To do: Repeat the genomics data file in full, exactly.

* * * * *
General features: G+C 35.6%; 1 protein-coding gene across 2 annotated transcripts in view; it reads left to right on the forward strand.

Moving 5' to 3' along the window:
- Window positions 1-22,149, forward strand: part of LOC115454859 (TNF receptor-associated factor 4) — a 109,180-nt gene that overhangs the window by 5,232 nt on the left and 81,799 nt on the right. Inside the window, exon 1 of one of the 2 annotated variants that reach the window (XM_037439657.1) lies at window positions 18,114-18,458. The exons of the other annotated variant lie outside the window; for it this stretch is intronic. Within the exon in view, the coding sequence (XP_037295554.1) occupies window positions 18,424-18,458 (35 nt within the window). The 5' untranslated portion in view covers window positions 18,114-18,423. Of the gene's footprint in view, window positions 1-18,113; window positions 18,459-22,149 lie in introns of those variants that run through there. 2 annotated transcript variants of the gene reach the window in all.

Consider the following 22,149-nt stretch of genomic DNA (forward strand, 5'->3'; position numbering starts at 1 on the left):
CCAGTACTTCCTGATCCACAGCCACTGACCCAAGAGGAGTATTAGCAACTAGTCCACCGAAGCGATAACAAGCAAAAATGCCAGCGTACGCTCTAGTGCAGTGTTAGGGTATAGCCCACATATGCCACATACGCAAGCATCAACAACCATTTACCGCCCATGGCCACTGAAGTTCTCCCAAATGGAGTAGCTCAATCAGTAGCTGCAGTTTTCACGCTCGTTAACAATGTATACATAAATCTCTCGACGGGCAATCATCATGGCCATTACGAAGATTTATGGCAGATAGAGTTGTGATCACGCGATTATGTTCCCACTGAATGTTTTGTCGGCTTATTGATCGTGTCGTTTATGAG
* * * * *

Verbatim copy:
General features: G+C 35.6%; 1 protein-coding gene across 2 annotated transcripts in view; it reads left to right on the forward strand.

Moving 5' to 3' along the window:
- Window positions 1-22,149, forward strand: part of LOC115454859 (TNF receptor-associated factor 4) — a 109,180-nt gene that overhangs the window by 5,232 nt on the left and 81,799 nt on the right. Inside the window, exon 1 of one of the 2 annotated variants that reach the window (XM_037439657.1) lies at window positions 18,114-18,458. The exons of the other annotated variant lie outside the window; for it this stretch is intronic. Within the exon in view, the coding sequence (XP_037295554.1) occupies window positions 18,424-18,458 (35 nt within the window). The 5' untranslated portion in view covers window positions 18,114-18,423. Of the gene's footprint in view, window positions 1-18,113; window positions 18,459-22,149 lie in introns of those variants that run through there. 2 annotated transcript variants of the gene reach the window in all.

Consider the following 22,149-nt stretch of genomic DNA (forward strand, 5'->3'; position numbering starts at 1 on the left):
CCAGTACTTCCTGATCCACAGCCACTGACCCAAGAGGAGTATTAGCAACTAGTCCACCGAAGCGATAACAAGCAAAAATGCCAGCGTACGCTCTAGTGCAGTGTTAGGGTATAGCCCACATATGCCACATACGCAAGCATCAACAACCATTTACCGCCCATGGCCACTGAAGTTCTCCCAAATGGAGTAGCTCAATCAGTAGCTGCAGTTTTCACGCTCGTTAACAATGTATACATAAATCTCTCGACGGGCAATCATCATGGCCATTACGAAGATTTATGGCAGATAGAGTTGTGATCACGCGATTATGTTCCCACTGAATGTTTTGTCGGCTTATTGATCGTGTCGTTTATGAG